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Header parsing problem

This is a discussion on Header parsing problem within the C Programming forums, part of the General Programming Boards category; Hi. I need to parse a header read from a socket, which has the following structure. Bit 1. indicating if ...

  1. #1
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    Header parsing problem

    Hi.

    I need to parse a header read from a socket, which has the following structure.

    Bit 1. indicating if this is the final fragment of a message
    Bit 2,3,4. is 0
    Bit 5,6,7,8. is an opcode, indicating the type of the message (text/binary/control etc)
    Bit 9. indicating that the message is masked or not
    Bit 10-16. If its value is < 126, denotes the actual length of the message, if = 126, than the following 16 bits will indicate the length of the message, if = 127, the following 64 bits will be the actual length.

    The header is actually the websocket protocol header, and it contains some other informations, but they are irrelevant for my question.

    I write the parser in C, and I don`t know how to access a specific value in the header. I created a structure and mapped the values from the header to it, and it worked, but because the length of the header itself can change in some conditions, this is no longer an option.

    I saw an example where the author extracted the length of the message (starting with the second byte in the string) with bitwise operations, like this:

    int message length = tmp_buff[1] & 127

    It gives the value correctly, but can somebody explain to me, how this actually works and maybe give me an example, how can I extract, let`s say the opcode, or the value from the two bytes, following the length?

    Thank you.

  2. #2
    and the hat of wrongness Salem's Avatar
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    bitwise operator tutorial - Google Search
    You need to make sure you're up to speed on the whole & | ^ << >> deal when you start messing around with bits.
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    It appears that the bit numbering proceeds from left to right in your example.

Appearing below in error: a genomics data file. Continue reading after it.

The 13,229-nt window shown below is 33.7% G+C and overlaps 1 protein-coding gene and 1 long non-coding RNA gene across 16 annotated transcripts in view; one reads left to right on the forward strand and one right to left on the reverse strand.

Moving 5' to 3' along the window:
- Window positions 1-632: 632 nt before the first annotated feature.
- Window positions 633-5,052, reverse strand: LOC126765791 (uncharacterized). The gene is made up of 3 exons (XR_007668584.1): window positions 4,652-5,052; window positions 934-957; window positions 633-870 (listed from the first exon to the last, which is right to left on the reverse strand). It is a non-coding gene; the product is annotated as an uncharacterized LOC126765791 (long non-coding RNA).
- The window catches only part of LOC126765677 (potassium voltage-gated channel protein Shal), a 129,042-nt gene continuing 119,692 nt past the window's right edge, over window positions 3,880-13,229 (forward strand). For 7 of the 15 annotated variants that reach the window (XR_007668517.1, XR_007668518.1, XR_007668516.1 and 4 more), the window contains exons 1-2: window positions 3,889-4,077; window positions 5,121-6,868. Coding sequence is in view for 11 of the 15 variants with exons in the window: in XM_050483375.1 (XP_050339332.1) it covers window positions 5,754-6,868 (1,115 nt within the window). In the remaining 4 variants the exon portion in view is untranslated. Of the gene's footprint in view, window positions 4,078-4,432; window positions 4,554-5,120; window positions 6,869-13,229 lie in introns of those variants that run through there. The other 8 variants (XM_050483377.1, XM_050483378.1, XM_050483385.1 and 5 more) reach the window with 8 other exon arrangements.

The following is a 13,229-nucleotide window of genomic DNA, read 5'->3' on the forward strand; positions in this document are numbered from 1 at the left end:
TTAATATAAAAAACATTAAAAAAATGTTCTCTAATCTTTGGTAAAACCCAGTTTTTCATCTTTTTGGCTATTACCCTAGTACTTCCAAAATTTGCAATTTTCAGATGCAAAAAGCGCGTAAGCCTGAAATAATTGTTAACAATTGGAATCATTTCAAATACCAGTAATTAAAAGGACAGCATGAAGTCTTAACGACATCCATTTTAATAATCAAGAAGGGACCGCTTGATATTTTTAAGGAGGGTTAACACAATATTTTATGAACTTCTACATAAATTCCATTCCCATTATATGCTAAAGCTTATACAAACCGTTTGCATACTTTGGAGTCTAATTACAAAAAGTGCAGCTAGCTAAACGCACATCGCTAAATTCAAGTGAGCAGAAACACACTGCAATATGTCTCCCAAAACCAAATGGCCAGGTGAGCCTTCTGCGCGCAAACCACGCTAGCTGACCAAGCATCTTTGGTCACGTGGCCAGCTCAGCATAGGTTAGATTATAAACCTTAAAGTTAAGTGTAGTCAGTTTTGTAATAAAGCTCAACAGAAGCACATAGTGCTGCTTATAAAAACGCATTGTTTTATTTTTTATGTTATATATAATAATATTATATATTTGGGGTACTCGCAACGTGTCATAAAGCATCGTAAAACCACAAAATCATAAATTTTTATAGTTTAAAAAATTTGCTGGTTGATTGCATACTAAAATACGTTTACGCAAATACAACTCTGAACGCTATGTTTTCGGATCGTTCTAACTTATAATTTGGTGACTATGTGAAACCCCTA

Code:
    1  2  3  4  5  6  7  8  9 10 11 12 13 14 15 16
    f  0  0  0  p  p  p  p  m  l  l  l  l  l  l  l
    I also assume the 16 bits are accessed as two byes from char tmp_buf[0] and tmp_buf[1].

    To extract 'masked' bit use (tmp_buf[1] >> 7) and check if that's 0 or non zero as required
    To extract 'opcode' field use (tmp_buf[0] & 15).
    To extract "final' bit use (tmp_buf[0] & 128) and check if that's 0 or non zero as required

  4. #4
    TEIAM - problem solved
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    int message length = tmp_buff[1] & 127
    I'll explain it with a 4 bit unsigned variable
    When you have the number, say 7, it is represented as 0111 in binaray -> I'll write binary numbers like this 0bxxxx to avoid confusion.
    Code:
    7 & 4 = 4
    
    is the same as
    0b0111 & 0b0100
    = 0b0100
     
    Or more generally
    0bx1xx & 0b0100
    = 0b0100
    
    0bx0xx & 0b0100
    = 0b0000
    Notice that if bit '2' was set (with lsb = bit 0), it was going to be 4 regardless of what the other bits are. If bit '2' was not set, it would be 0. So by using the bitwise 'and', the code can isolate different parts of a value.

    With the example you gave, 127 is 0b01111111 -> So you can see that the code is isolating the first 7 bits of a variable tmp_buff[1]
    Fact - Beethoven wrote his first symphony in C

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    Quote Originally Posted by raczzoli View Post
    Hi.

    I need to parse a header read from a socket, which has the following structure.

    Bit 1. indicating if this is the final fragment of a message
    Bit 2,3,4. is 0
    Bit 5,6,7,8. is an opcode, indicating the type of the message (text/binary/control etc)
    Bit 9. indicating that the message is masked or not
    Bit 10-16. If its value is < 126, denotes the actual length of the message, if = 126, than the following 16 bits will indicate the length of the message, if = 127, the following 64 bits will be the actual length.

    The header is actually the websocket protocol header, and it contains some other informations, but they are irrelevant for my question.

    I write the parser in C, and I don`t know how to access a specific value in the header. I created a structure and mapped the values from the header to it, and it worked, but because the length of the header itself can change in some conditions, this is no longer an option.

    I saw an example where the author extracted the length of the message (starting with the second byte in the string) with bitwise operations, like this:

    int message length = tmp_buff[1] & 127

    It gives the value correctly, but can somebody explain to me, how this actually works and maybe give me an example, how can I extract, let`s say the opcode, or the value from the two bytes, following the length?

    Thank you.
    I recommend making your life a little easier and use "bit fields" in a structure.. Below is a link explaining bit fields in more depth.

    Bit Fields in C

  6. #6
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    Quote Originally Posted by twiki View Post
    I recommend making your life a little easier and use "bit fields" in a structure.. Below is a link explaining bit fields in more depth.

    Bit Fields in C
    Careful. The order of bit fields in a struct is implementation-defined.
    Salem and Seabass like this.

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